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© 2015. American Geophysical Union. All Rights Reserved. The role of priming processes in the remineralization of terrestrially derived dissolved organic carbon (TDOC) in aquatic systems has been overlooked. We provide evidence for TDOC priming using a lab-based microcosm experiment in which TDOC was primed by the addition of 13C-labeled algal dissolved organic carbon (ADOC) or a 13C-labeled disaccharide (trehalose). The rate of TDOC remineralization to carbon dioxide (CO2) occurred 4.1±0.9 and 1.5±0.3 times more rapidly with the addition of trehalose and ADOC, respectively, relative to experiments with TDOC as the sole carbon source over the course of a 301h incubation period. Results from these controlled experiments provide fundamental evidence for the occurrence of priming of TDOC by ADOC and a simple disaccharide. We suggest that priming effects on TDOC should be considered in carbon budgets for large-river deltas, estuaries, lakes, hydroelectric reservoirs, and continental shelves. Key Points Priming of organic matter exists in aquatic systems Ramifications of this work have major implications on greenhouse gas emissions First evidence for lab conditions of priming setting stage for more fieldwork.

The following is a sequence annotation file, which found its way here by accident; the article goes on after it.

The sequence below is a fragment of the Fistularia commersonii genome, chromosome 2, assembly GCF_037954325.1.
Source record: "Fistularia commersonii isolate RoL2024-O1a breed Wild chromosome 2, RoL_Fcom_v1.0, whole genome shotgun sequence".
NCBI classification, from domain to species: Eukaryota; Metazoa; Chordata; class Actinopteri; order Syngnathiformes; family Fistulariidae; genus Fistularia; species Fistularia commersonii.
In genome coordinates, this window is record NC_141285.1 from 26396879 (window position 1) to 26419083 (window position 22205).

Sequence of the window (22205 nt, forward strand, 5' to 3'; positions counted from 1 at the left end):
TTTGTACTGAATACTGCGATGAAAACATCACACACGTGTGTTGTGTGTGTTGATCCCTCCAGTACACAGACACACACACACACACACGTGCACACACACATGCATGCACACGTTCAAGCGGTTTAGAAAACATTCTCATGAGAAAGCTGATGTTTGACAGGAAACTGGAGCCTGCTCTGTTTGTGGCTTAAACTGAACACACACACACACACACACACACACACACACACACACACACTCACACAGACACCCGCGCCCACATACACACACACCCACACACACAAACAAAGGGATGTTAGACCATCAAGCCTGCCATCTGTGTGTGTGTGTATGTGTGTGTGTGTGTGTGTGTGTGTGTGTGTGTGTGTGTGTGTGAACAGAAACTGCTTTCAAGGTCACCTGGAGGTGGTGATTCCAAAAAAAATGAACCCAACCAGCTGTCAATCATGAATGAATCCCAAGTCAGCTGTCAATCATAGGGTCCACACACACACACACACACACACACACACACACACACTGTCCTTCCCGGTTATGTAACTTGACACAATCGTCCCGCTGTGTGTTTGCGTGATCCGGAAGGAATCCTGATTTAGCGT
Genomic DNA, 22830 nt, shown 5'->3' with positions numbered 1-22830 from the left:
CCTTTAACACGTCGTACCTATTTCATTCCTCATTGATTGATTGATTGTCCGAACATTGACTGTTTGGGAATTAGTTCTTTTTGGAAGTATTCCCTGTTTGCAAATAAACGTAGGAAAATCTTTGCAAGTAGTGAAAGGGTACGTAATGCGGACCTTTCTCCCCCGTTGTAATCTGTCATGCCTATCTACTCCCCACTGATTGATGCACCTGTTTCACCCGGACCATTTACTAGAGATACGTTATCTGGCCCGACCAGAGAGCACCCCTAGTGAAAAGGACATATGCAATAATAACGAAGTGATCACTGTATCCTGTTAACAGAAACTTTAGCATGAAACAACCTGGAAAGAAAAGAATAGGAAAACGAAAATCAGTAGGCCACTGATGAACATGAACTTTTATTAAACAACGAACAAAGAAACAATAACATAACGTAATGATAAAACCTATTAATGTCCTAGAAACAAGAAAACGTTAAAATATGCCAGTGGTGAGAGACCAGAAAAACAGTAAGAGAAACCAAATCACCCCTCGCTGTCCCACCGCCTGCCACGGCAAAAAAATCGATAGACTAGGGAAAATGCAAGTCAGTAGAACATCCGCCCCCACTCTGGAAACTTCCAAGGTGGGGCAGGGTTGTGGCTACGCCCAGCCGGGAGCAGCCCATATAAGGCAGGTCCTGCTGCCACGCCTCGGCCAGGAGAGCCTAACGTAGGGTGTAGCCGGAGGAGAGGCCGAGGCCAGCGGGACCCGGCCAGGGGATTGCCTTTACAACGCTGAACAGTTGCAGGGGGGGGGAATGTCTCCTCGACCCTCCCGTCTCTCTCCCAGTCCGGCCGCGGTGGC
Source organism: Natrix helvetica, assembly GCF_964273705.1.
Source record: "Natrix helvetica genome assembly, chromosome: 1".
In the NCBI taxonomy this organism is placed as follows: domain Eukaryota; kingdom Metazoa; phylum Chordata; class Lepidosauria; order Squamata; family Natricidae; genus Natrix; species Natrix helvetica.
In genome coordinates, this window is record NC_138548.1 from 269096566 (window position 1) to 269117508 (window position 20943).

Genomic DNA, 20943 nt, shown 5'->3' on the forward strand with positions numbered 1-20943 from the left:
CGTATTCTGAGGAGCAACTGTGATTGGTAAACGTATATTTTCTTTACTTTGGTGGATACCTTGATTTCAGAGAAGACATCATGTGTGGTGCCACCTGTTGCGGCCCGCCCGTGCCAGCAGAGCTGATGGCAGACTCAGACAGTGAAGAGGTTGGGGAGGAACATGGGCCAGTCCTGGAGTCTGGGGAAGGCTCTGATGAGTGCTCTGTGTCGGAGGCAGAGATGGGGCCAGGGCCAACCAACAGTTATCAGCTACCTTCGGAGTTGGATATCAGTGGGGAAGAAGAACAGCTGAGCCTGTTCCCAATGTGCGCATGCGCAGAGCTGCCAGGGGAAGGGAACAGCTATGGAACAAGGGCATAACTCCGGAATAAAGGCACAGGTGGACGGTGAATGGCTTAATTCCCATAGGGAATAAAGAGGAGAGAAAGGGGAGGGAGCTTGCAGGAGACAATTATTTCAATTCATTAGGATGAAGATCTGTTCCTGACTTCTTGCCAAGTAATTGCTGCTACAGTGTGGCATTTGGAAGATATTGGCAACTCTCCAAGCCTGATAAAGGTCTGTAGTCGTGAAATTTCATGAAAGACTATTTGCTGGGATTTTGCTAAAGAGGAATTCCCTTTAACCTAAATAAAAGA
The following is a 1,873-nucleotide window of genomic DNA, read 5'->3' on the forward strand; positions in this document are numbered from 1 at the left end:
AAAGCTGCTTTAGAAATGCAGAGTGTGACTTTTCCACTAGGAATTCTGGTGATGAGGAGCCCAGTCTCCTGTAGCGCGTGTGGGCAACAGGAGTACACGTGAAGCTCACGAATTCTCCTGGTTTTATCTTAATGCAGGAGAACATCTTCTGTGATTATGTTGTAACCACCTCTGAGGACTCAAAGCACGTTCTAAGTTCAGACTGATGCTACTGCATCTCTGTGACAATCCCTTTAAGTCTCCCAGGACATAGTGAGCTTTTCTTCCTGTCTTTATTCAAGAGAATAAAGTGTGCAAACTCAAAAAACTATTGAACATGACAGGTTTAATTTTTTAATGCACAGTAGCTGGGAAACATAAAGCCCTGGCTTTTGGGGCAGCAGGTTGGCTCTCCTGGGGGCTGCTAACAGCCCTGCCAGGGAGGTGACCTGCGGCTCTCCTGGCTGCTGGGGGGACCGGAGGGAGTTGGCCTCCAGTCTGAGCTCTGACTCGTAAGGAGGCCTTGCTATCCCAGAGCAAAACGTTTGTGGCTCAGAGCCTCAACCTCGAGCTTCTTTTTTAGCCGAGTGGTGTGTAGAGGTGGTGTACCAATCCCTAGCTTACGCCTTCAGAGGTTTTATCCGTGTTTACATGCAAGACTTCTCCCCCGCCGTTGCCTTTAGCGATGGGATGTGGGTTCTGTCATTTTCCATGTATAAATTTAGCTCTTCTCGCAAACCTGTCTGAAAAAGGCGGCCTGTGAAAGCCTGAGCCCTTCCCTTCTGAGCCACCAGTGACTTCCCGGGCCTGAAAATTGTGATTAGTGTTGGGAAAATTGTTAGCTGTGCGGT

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Geophysical Research Letters

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